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© Research
Publication : Genetic epidemiology

A nonparametric test to detect quantitative trait loci where the phenotypic distribution differs by genotypes

Scientific Fields
Diseases
Organisms
Applications
Technique

Published in Genetic epidemiology - 19 Mar 2013

Aschard H, Zaitlen N, Tamimi RM, Lindström S, Kraft P

Link to Pubmed [PMID] – 23512279

Genet. Epidemiol. 2013 May;37(4):323-33

Searching for genetic variants involved in gene-gene and gene-environment interactions in large-scale data raises multiple methodological issues. Many existing methods have focused on the problem of dimensionality, trying to explore the largest number of combinations between risk factors while considering simple interaction models. Despite evidence demonstrating the efficacy of these methods in simulated data, their application in real data has been unsuccessful so far. The classical test of a linear marginal genetic effect has been widely used for agnostic genome-wide association studies, with the underlying idea that most variants involved in interactions might display marginal effect on the phenotypic mean. Although this approach may allow for the identification of genetic variants involved in interactions in many scenarios, the linear marginal effects of some causal alleles on the phenotypic mean might not be always detectable at genome-wide significance level. We introduce in this study a general association test for quantitative trait loci that compare the distributions of phenotypic values by genotypic classes as opposed to most standard tests that compare phenotypic means by genotypic classes. Using simulations we show that in presence of interactions, this approach can be more powerful than the standard test of the linear marginal effect, with a gain of power increasing with increasing interaction effect and decreasing frequencies of the interacting exposures. We demonstrate the potential utility of our method on real data by analyzing mammographic density genome-wide data from the Nurses’ Health Study.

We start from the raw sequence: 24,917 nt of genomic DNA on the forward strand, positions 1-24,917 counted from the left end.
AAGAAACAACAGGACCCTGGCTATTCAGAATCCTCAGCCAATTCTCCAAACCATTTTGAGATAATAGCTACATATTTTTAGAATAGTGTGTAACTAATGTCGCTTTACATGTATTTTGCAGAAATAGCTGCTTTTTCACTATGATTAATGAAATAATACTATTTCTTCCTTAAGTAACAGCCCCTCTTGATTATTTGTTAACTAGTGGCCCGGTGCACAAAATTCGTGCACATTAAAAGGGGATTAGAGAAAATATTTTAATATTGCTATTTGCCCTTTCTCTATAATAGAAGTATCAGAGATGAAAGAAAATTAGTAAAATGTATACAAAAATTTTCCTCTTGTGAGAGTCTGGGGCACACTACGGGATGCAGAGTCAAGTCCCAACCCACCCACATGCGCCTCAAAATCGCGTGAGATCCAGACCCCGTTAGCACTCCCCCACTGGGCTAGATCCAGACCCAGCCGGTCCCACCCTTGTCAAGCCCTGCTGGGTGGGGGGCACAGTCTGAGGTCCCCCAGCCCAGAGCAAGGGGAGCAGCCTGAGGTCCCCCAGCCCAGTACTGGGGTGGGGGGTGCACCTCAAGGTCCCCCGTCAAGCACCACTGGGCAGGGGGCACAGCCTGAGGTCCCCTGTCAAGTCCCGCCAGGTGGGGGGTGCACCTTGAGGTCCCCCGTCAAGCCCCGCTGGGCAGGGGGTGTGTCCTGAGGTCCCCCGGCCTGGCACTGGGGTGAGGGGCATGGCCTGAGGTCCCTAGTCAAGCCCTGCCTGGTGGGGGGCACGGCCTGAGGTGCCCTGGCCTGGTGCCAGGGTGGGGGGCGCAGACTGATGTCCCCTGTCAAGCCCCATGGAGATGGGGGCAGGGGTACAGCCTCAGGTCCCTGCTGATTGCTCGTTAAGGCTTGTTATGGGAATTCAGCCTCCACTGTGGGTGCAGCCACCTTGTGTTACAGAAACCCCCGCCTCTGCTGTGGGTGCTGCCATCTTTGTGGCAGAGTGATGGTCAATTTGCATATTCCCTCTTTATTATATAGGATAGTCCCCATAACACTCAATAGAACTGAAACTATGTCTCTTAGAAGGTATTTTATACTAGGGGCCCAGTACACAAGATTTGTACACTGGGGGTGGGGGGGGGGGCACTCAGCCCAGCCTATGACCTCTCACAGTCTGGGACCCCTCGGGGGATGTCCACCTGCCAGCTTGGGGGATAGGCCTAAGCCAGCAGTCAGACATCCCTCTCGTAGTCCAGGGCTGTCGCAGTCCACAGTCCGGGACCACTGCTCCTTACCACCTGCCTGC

https://www.ncbi.nlm.nih.gov/pubmed/23512279